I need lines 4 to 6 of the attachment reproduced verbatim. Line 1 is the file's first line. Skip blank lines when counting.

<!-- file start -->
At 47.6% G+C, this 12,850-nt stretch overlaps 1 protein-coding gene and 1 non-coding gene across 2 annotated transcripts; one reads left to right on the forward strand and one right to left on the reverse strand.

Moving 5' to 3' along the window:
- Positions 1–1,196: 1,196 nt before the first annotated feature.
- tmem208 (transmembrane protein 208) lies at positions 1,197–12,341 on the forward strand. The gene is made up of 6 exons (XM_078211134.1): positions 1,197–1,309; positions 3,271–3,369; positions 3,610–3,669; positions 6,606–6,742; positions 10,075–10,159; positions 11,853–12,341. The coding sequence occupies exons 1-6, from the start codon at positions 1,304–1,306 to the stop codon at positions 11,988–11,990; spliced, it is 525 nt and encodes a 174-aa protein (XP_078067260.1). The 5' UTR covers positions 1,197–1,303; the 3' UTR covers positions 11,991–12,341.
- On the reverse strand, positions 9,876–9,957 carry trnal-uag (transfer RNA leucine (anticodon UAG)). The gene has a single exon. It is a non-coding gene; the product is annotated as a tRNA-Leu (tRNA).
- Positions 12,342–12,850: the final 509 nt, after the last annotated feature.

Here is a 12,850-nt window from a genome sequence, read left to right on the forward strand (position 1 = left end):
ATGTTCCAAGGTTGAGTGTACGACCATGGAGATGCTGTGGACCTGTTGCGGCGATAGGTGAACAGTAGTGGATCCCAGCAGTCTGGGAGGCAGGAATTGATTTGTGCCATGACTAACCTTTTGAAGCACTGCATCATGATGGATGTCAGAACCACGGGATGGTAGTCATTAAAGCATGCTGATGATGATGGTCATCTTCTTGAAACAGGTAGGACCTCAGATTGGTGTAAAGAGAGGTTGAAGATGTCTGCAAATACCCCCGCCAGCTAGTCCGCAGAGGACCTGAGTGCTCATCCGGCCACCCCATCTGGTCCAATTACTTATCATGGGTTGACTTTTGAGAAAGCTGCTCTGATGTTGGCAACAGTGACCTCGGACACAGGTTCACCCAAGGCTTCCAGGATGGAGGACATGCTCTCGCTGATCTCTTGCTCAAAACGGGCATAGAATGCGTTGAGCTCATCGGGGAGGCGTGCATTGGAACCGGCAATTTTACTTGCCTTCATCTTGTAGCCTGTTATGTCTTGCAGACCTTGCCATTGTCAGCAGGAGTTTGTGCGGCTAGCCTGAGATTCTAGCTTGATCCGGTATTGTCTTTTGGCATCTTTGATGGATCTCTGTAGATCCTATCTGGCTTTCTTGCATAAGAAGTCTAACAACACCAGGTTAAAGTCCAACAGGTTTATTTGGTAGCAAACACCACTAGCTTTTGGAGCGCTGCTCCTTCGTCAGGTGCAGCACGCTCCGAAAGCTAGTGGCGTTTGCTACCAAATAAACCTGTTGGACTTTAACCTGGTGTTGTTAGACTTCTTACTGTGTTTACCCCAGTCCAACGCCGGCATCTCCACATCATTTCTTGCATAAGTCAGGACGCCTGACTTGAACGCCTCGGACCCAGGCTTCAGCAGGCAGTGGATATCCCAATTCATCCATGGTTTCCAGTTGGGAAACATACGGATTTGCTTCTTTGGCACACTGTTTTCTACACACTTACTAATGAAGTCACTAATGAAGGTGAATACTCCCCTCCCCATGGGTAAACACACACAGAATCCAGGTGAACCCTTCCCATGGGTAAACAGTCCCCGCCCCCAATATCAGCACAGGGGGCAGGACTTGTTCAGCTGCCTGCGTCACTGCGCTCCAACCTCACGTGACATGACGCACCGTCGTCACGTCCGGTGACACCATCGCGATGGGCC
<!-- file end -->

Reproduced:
- tmem208 (transmembrane protein 208) lies at positions 1,197–12,341 on the forward strand. The gene is made up of 6 exons (XM_078211134.1): positions 1,197–1,309; positions 3,271–3,369; positions 3,610–3,669; positions 6,606–6,742; positions 10,075–10,159; positions 11,853–12,341. The coding sequence occupies exons 1-6, from the start codon at positions 1,304–1,306 to the stop codon at positions 11,988–11,990; spliced, it is 525 nt and encodes a 174-aa protein (XP_078067260.1). The 5' UTR covers positions 1,197–1,303; the 3' UTR covers positions 11,991–12,341.
- On the reverse strand, positions 9,876–9,957 carry trnal-uag (transfer RNA leucine (anticodon UAG)). The gene has a single exon. It is a non-coding gene; the product is annotated as a tRNA-Leu (tRNA).
- Positions 12,342–12,850: the final 509 nt, after the last annotated feature.